Major League Baseball Hall of Famer Bob Feller could bring it like no one who had come before him; his fastball was considered by many to be the most overpowering in the history of the game when he arrived in the major leagues in 1936. Seventy years later, Feller can still bring it, and has never been afraid to speak out on any issue affecting the game of baseball.
It's appropriate that Bob is being honored here at a banquet that benefits American Legion Baseball, because he is a stellar member of "The Greatest Generation," and we're not just talking about the generation of great hitters who he dazzled with his terrific heater. Feller, like many of the great players of his era, put baseball on hold to spend four years in the Navy during World War II, leaving room to wonder just what kind of career numbers he would have put up if duty had not called during the prime of his career. At age 23, began serving his four-year enlistment in the Navy, where he became an anti-aircraft gunner aboard the U.S.S. Alabama and came out a highly decorated war veteran. He then re-entered Major League Baseball to regain his dominance on the mound.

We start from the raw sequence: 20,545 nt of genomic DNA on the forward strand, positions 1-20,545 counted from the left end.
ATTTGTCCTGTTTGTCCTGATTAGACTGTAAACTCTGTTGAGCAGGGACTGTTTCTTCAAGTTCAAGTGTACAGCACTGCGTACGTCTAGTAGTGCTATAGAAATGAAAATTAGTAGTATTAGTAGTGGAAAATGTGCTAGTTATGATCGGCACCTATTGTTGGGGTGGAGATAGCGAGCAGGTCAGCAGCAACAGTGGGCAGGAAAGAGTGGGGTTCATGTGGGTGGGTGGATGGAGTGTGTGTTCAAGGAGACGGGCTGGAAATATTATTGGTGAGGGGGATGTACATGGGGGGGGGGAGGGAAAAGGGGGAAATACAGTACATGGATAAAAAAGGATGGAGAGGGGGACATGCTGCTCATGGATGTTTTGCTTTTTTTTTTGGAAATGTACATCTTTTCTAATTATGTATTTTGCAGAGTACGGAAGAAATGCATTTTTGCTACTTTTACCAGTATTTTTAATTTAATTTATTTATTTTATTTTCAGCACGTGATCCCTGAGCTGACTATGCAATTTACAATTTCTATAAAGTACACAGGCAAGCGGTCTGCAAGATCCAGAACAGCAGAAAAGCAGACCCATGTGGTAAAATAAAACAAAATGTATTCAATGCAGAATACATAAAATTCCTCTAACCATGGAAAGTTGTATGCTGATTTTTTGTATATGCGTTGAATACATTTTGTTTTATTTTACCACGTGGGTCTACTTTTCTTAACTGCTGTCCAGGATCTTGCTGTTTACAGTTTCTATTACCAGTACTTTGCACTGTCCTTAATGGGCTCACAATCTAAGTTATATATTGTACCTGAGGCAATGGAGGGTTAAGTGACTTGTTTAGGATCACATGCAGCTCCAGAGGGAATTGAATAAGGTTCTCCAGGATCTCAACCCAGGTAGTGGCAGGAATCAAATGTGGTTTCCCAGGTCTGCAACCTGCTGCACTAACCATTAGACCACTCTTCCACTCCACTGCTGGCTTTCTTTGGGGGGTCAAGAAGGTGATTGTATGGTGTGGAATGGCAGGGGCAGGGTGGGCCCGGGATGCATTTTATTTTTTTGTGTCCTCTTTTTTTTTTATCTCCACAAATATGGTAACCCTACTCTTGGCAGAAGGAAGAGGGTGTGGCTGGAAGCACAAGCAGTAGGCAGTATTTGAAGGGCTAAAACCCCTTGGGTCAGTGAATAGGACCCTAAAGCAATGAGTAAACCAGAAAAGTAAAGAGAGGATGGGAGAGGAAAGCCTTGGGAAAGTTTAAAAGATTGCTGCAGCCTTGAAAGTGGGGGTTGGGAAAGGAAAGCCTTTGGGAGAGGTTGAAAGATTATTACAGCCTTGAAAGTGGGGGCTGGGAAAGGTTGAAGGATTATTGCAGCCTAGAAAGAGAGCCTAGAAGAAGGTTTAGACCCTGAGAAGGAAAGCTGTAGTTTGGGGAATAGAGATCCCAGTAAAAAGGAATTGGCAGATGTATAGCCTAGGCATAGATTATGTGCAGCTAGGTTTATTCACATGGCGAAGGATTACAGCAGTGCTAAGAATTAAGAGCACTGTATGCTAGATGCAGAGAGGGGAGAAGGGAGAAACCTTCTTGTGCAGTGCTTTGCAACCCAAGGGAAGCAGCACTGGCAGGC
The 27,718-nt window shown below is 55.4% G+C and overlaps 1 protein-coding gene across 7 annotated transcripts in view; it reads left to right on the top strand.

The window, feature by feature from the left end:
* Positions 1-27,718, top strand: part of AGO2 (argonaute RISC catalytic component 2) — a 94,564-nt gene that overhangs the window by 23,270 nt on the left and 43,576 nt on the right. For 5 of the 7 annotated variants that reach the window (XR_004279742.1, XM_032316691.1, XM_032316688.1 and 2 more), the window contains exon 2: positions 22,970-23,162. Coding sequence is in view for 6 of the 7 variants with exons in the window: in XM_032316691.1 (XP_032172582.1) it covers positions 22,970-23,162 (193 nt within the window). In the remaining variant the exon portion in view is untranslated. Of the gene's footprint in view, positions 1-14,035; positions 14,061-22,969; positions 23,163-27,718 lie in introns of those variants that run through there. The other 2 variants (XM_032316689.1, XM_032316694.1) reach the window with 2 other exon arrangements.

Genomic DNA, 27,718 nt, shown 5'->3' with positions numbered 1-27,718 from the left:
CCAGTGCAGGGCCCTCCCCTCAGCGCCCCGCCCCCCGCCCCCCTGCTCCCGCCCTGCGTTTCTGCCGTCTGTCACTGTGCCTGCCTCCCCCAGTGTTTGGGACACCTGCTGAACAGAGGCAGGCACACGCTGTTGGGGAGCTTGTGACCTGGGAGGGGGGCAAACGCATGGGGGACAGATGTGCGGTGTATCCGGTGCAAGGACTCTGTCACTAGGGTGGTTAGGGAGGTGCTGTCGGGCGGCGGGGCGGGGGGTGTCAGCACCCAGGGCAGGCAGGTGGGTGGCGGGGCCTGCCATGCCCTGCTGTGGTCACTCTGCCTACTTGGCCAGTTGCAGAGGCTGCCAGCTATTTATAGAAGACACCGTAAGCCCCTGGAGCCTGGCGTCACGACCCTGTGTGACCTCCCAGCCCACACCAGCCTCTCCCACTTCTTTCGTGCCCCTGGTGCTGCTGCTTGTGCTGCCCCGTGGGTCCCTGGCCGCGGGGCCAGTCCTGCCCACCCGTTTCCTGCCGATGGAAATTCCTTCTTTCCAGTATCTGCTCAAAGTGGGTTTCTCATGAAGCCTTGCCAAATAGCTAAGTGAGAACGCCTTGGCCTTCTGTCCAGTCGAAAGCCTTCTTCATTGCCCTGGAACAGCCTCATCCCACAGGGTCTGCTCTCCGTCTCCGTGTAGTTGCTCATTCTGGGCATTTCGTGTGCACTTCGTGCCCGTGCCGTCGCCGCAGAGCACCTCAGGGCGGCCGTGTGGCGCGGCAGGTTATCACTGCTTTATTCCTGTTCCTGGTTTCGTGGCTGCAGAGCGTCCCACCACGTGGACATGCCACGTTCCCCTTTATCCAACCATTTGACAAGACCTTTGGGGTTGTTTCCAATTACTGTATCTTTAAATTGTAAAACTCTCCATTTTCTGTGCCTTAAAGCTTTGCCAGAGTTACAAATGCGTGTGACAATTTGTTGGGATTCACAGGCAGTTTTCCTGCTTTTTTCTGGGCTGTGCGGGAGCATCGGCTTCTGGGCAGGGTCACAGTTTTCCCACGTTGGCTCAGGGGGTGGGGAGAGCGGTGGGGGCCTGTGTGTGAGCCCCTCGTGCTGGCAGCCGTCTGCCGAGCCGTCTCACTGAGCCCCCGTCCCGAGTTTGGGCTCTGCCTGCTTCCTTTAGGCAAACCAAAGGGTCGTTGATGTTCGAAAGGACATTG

No matter. "Rapid Robert," who broke into the majors with the Cleveland Indians at just 18 years of age, still went on to win 266 games and post an impressive .621 winning percentage, and he still ranks 22nd all-time with 2,581 career strikeouts. He also held a share of the major league record for no-hitters, with three, until it was broken by Sandy Koufax in the 1960s.
For nearly twenty years Bob Feller has been active with the Arizona Major League Alumni supporting and assisting the organization’s chosen charities -- Arizona Youth Baseball Program, Baseball Assistance Team, and the Association of Professional Ball Players of America.